Exclusive packaging for leftovers

The French love good food, but if there is anything left over on their plates at a restaurant, they don’t normally take it home. To reduce this waste of food – which amounts to an estimated 20 kg per person per year in France – Anne Poggenpohl, a German student from the Cologne School of Design, has developed a special type of packaging for the grande nation. In fact, he decorative take-away box made such a good impression on the French National Packaging Council that it decided to bestow an award.

Enjoy more at home
The purpose of this innovative and very smart packaging is to suggest that any food chosen at the restaurant will continue to taste good at home. After over 30 prototypes Anne, who lives in Paris, was eventually satisfied. Far from being conventional doggy bags, the well-thought-out design of her boxes makes them attractive to behold and also simple and intuitive to handle. Instead of the familiar polystyrene, Anne Poggenpohl’s design is based on the idea of a gift box, so that the result looks like a valuable present. To ensure proper reheating of the leftovers, the rectangular box is sealed with a sticker containing a customised message. The high-quality finish of the recyclable plastic ensures that even gravy and dressing can be included without running the risk of leakage.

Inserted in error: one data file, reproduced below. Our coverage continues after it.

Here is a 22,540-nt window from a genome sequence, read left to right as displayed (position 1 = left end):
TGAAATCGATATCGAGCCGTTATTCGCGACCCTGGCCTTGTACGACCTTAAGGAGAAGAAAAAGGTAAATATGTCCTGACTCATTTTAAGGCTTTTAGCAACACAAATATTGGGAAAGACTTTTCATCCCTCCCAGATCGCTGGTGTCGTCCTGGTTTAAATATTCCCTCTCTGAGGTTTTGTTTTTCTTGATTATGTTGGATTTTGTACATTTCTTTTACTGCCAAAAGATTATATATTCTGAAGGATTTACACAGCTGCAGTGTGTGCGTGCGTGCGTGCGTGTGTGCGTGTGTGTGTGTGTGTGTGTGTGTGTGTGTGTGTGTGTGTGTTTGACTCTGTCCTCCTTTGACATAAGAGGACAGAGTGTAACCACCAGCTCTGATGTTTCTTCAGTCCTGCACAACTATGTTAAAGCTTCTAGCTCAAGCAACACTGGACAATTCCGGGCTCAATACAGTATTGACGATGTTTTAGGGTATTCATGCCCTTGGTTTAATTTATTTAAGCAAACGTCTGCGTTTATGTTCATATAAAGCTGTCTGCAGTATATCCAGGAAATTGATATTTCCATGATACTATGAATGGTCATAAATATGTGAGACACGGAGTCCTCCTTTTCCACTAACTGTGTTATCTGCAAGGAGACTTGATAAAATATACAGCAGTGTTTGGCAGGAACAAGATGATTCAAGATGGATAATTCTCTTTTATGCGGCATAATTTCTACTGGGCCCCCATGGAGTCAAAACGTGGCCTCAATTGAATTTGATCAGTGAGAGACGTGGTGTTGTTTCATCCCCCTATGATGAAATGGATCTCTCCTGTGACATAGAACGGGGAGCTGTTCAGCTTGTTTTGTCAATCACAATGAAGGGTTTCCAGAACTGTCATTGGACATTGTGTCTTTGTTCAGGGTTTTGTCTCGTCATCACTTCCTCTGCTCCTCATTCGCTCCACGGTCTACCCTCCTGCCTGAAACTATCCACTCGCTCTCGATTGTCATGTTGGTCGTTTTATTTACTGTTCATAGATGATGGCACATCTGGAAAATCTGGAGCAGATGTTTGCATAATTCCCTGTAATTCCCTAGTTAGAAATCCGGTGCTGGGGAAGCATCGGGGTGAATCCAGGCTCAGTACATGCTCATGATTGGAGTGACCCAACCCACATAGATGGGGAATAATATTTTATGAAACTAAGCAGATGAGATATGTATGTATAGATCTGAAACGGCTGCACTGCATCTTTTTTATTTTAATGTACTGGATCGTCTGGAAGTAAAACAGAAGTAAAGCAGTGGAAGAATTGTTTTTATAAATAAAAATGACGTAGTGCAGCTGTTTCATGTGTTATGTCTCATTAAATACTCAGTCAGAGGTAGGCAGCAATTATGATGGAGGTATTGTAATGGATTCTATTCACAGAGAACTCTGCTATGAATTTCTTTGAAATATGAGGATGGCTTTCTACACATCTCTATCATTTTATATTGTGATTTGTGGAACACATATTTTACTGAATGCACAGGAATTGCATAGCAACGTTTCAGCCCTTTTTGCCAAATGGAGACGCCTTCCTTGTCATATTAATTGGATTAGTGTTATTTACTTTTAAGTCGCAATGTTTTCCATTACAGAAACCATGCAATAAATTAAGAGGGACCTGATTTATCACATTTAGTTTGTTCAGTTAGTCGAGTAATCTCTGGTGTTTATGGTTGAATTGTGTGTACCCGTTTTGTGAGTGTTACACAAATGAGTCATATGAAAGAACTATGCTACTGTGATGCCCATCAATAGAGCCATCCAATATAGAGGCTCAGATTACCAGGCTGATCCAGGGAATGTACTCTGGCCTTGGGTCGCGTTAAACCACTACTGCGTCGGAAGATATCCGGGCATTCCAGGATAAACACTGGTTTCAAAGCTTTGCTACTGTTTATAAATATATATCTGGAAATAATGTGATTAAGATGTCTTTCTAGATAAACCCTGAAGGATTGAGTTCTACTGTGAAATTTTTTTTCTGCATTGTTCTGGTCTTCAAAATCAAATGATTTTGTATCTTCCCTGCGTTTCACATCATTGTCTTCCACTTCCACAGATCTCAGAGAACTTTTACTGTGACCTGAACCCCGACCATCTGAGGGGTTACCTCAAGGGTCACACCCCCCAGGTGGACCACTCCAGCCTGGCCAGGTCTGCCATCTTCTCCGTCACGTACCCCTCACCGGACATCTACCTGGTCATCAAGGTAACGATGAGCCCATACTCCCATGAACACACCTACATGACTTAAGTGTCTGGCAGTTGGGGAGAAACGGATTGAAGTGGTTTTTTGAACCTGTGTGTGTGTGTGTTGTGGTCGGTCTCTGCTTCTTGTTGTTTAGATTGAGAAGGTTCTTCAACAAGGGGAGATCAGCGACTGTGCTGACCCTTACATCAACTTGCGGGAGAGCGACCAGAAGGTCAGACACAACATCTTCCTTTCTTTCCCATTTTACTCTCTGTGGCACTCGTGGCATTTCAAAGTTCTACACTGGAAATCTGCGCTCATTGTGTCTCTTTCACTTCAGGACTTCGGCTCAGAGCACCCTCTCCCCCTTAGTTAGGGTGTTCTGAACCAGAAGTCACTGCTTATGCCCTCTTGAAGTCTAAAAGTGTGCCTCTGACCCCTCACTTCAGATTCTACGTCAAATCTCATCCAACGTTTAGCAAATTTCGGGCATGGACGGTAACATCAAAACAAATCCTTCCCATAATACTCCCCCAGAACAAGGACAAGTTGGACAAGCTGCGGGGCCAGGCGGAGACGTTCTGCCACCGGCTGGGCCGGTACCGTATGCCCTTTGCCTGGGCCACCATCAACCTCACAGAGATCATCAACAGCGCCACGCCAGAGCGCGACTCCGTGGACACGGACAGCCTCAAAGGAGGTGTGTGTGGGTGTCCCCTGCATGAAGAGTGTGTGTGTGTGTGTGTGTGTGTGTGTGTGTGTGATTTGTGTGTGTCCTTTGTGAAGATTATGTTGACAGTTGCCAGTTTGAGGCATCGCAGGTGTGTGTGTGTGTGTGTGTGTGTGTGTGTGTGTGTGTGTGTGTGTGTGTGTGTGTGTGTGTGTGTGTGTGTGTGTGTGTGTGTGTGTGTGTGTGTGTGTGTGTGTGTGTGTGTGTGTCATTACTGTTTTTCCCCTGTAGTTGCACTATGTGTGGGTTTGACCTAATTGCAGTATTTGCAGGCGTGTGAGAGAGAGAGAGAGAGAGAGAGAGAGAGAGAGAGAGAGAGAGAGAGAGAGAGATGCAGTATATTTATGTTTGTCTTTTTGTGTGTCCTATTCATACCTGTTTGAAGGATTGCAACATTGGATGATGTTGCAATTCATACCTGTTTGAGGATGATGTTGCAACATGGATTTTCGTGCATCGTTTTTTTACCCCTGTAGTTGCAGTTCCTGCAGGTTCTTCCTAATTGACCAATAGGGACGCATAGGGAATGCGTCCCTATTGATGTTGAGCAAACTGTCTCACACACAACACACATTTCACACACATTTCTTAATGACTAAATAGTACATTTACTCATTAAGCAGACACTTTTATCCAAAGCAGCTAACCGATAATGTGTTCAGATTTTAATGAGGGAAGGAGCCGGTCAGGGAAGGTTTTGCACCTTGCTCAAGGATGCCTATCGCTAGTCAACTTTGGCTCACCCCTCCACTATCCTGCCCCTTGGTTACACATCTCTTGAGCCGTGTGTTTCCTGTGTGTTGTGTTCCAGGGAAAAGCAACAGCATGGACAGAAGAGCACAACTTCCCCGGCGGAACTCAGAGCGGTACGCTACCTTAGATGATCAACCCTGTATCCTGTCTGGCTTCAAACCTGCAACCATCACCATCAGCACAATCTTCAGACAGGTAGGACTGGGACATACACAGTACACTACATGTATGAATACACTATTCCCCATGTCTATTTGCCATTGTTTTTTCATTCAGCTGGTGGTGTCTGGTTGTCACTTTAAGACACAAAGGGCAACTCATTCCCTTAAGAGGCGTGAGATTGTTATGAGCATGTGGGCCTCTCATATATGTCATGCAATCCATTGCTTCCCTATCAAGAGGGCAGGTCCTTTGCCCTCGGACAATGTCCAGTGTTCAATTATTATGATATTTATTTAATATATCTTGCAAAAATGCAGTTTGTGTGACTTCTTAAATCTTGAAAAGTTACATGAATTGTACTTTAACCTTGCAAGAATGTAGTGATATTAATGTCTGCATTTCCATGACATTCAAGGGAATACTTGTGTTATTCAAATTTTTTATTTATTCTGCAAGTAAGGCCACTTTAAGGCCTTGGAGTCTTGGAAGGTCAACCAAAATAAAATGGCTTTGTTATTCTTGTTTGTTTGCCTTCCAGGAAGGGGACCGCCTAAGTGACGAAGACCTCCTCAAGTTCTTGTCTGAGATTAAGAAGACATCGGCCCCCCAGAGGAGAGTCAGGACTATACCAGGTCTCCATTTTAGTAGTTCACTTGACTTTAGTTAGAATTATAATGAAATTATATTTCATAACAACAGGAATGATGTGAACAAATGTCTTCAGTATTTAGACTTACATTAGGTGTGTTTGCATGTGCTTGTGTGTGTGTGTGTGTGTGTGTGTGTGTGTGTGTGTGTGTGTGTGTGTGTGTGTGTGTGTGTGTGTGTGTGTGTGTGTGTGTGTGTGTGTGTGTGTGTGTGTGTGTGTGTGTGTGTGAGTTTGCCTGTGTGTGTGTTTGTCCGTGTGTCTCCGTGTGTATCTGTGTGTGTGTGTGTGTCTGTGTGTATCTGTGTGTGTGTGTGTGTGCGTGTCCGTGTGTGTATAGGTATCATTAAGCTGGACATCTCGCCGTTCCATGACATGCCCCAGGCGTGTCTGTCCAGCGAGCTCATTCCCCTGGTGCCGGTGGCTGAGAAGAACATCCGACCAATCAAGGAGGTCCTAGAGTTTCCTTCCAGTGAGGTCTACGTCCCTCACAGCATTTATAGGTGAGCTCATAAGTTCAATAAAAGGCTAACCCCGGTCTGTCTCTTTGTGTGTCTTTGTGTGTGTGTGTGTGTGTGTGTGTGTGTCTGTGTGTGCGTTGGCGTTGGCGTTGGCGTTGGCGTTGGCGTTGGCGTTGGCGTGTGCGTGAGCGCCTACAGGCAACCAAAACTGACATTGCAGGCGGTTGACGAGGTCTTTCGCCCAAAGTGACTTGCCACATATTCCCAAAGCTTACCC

Practical and sustainable
Unpacking the food is equally intuitive and trouble-free. When the side walls of the box are opened out, they automatically form an octahedron from which the food can be moved into a saucepan or onto a plate without requiring any further tools. This applies to both box sizes, which do not exceed 20 x 30 cm when folded, thus allowing both cost-efficient storage and environment-friendly waste disposal. The packaging material itself is equally sustainable. Made entirely from recyclable plastic, the Bien Bon feels like cardboard when touched. The manufacturing process, too, was developed in close collaboration with experts from the packaging industry. The cutting of the shape takes place at the same time as the embossing of the pattern, so that the process requires a minimum amount of energy. The innovative box even has a name: C’était Bien Bon – “That was a really nice meal”.